Tuesday, August 28, 2012

Monument-Rock The Night

Transcend Music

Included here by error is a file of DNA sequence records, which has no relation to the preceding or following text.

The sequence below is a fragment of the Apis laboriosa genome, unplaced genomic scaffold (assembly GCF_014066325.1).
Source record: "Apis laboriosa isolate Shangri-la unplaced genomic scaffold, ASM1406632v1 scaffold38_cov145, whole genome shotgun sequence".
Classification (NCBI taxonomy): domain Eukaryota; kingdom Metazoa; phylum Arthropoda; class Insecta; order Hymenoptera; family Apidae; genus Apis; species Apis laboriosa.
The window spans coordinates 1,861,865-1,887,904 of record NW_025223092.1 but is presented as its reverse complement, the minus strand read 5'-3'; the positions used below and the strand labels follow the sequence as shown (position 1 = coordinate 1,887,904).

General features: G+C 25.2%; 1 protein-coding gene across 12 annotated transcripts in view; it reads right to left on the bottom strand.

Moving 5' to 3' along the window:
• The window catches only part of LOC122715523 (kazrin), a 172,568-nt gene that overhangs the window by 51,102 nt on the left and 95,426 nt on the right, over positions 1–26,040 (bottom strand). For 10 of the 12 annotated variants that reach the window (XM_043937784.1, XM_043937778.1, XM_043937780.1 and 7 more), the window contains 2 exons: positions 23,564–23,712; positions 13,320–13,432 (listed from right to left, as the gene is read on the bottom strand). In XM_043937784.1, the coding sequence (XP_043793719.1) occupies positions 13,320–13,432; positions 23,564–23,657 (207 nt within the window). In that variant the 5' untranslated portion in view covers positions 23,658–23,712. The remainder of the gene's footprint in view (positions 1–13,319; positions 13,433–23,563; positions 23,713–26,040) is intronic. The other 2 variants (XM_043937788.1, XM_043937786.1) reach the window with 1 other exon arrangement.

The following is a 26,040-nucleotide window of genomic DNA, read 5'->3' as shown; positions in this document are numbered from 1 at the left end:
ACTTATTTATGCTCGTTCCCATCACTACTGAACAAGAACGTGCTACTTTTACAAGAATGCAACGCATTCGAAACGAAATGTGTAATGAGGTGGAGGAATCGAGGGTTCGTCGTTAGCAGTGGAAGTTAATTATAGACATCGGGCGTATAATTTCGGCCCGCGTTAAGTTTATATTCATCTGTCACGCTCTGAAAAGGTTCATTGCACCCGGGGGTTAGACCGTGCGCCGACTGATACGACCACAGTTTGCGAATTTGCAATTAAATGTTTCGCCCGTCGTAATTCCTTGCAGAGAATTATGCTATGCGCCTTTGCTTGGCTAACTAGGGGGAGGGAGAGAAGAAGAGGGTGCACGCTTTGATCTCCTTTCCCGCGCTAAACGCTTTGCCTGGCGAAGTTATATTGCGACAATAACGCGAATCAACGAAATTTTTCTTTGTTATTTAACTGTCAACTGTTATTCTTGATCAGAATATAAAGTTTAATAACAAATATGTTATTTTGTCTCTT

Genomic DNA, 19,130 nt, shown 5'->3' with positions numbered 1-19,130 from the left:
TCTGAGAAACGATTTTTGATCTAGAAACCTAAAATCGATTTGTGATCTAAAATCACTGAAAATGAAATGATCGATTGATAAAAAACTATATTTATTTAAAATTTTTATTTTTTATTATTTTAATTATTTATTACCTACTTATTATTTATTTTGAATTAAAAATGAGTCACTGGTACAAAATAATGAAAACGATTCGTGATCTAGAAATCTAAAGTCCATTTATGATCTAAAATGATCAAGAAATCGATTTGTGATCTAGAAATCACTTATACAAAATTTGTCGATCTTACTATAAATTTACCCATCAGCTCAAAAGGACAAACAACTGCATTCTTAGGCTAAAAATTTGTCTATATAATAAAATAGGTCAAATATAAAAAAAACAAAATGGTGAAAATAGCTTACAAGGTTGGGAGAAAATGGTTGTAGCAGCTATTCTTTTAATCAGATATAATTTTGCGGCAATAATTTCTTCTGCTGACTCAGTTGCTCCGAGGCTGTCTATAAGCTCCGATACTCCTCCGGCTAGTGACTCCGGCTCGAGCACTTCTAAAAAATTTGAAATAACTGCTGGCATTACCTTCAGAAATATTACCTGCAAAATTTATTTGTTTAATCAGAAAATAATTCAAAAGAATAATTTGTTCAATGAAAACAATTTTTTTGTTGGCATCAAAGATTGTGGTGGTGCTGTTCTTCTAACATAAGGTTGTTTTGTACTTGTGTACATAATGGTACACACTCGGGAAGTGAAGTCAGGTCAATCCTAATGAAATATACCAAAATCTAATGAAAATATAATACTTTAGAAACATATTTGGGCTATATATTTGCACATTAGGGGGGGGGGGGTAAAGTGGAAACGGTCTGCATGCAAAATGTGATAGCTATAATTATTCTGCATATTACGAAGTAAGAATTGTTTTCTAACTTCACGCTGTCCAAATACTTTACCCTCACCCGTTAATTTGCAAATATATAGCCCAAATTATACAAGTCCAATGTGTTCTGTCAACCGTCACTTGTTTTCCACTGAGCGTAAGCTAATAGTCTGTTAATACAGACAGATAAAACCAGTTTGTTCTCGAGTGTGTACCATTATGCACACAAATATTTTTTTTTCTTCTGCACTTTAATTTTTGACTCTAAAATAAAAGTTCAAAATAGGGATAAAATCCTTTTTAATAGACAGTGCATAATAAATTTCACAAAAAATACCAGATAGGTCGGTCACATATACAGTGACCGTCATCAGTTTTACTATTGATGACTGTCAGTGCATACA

After almost a month away from Heavy Metal Time Machine I figured what better way to get back into the swing of things full-time then with some classic heavy metal? Sure, I did manage to squeak out one review during the past few weeks (Miss May I), but true heavy metal is more my thing. So, with that said, I jump back into the game with Monument. Ex-White Wizzard/The More I See vocalist Peter Ellis leads this five-piece British classic heavy metal band. Rounded out by guitarists Lewis Stephens and David del Cid, bassist Jim Ramses and drummer Matt C the band don't exactly hide their influences. Rather it seems as if the band says "Yeah, we love the NWOBHM movement and decided to form a band with the sole purpose of reliving those glory days so what of it?". Without drawing too much of a line between Peter's new band and his one previous band this does come off a little like White Wizzard part 2. Iron Maiden being the most obvious choice of snack for these metal loving Londoners. Does that make this less of an enjoyable 5-track EP? Well, it isn't brilliant. Monument do recycle a lot of old Iron Maiden riffs as well as a few choice Judas Priest and Saxon ones. It's done in such a fashion though as to offer a loving tribute to the movement that one can't help but smile while enjoying some very basic traditional heavy metal. "Rock the Night", for example, is classic Iron Maiden done up with a smile and a wink as if saying "Here, treat yourself to some fine classic heavy metal/British metal on us" and, for whatever reason, you gladly accept it without making too much of a deal out of the fact that it's all been done before. This short EP (my counter says 23 minutes) is not an album that will light the world on fire. It isn't going to make Monument the next big thing. In fact it almost seems as if the band are aware of that and just play with a sense of "Let' just see where this takes us" which, without downplaying what the band is after, is somewhat refreshing in a day and age in which to many of these retro-loving bands are trying way to hard to impress the listener.

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